It’s a new year, with new opportunities, possibilities, and brand new goals. Unfortunately, nearly 80% of New Year’s Resolutions1 fail by February. You heard that right, 80% of people make it less than two months before giving up.
This is due to a few reasons:
- Setting unattainable goals
- Setting unclear goals
- Not having a plan
- Feeling unmotivated
Fortunately, this doesn’t have to be you. We’re here to help you reach your biggest, best financial goals yet.
Welcome to 2020, the year you finally level up your finances. Let’s get started.
Some goals feel too out of reach to achieve, leading people to give up halfway through. Micro goals help prevent that. They’re small, task-specific goals that compound to reach your larger goal.
For example, if your goal is to save a few extra bucks this month, your micro goal might be to cook dinner at home tonight instead of going out to eat.
It might seem tiny, but checking it off creates motivation to keep going and keep reaching higher.
These goals are ones you want to reach ASAP. It could be today, this week, or even this month. They’re bigger than micro goals but won’t take extensive time, money, or energy to achieve.
For example, a short-term goal might be to buy coffee two times this month as opposed to twice per week. Cha-ching.
Long-term goals are goals you want to achieve eventually. They usually take quite a bit of time and energy, but are totally worth it.
For instance, a long-term goal might be to completely pay off your student loans before you turn 30. For a newly graduated 21-year-old, this can feel impossible. Which is where micro and short-term goals come in.
Now that you’re clear on the types of goals, let’s set a few you’re guaranteed to achieve (with a little work). To start, pick 1 or 2 from each section. Write them down somewhere you’ll read every day. Tailor them for your individual situation—that’s how goals work! And crush it.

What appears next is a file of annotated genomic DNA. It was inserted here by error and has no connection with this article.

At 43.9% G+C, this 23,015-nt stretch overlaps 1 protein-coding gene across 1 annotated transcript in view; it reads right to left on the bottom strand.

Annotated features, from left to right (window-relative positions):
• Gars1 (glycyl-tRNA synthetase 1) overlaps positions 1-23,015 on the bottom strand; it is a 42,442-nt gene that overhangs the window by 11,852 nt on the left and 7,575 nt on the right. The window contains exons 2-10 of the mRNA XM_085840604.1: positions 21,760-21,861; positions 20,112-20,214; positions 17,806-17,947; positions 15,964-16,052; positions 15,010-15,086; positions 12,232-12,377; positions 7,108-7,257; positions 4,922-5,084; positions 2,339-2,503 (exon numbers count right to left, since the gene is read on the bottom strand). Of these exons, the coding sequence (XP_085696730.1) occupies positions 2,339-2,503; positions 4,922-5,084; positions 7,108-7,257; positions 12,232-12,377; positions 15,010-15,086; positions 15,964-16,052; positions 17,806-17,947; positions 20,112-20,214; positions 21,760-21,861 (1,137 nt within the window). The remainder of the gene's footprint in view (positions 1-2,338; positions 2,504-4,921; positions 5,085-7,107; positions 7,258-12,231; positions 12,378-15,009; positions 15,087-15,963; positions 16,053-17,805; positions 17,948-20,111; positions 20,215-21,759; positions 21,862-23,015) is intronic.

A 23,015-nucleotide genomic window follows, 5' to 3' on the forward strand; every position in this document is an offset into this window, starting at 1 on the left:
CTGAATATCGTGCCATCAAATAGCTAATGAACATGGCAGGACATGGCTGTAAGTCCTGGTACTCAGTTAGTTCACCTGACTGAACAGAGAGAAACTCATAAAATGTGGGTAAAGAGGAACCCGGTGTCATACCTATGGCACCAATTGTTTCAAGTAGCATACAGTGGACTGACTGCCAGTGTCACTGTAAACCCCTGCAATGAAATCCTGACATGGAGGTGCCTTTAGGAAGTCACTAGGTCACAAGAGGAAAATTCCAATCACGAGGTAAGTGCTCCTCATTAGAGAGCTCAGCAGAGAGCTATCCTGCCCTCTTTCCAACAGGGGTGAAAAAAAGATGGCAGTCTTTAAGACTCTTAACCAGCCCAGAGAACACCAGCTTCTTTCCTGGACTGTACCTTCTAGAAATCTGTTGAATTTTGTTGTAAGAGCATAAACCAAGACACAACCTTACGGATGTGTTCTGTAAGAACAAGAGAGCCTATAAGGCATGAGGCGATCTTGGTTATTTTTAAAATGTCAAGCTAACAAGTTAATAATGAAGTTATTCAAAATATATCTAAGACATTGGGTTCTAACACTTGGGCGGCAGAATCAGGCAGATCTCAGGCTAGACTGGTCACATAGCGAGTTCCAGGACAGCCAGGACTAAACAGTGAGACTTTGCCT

Micro Money Goals
- Research banks with the highest interest rates on savings accounts
- Set up a savings account
- Automate your savings from your paycheck so you don’t see it
- Create a weekly allowance and stick to it
- Dedicate 1-2 brown bag days
Short-Term Financial Goals
- Create a budget and start tracking
- Deposit the money you saved from brown bag days into your savings account
- Cut back on unnecessary expenses (happy hour, shopping, or do you really need that iPhone 11? etc.) and use those savings to pay off debt or contribute to your 401(k) or IRA
- Check with your employer to ensure you’re contributing a good amount of money to your 401(k)—shoot for 10% or at least enough to snag the company match
- Hire a financial advisor to help you plan for the big things: retirement, taxes, college funding, etc.
Long-Term Financial Goals
- Completely pay off student and credit card debt
- Max out your 401(k) each year
- Open a Roth IRA and max it out each year
- Pay off your mortgage—or at least shrink it
- Open a life insurance policy especially if married or have children
- Give charitably to a cause close to your heart… also helps with taxes
All of these are achievable this year, we promise. Start small. Be realistic. And don’t go it alone—we’re here to help.
An example plan might look like this:
Micro goals: Start a savings account at a bank with a high interest rate. Brown bag it.
Short-term goals: Deposit saved money from bringing lunch to work into savings account or 401(k). Hire a financial advisor to help answer your questions and create an individualized plan.
Long-term goals: Max out 401(k) and open a Roth IRA.
As you can see, these goals build upon each other until you reach your ultimate goal: A large, secure retirement fund. Or being completely debt free.
Whatever your long-term goal, we’re here to make sure you reach it. For more info on how to make 2020 your best financial year yet, give us a call—we’ll bring the coffee.
Photo by Alexander Mils on Unsplash
1 Why New Year’s Resolutions Fail. Posted December 5, 2018. https://www.psychologytoday.com/us/blog/modern-mentality/201812/why-new-years-resolutions-fail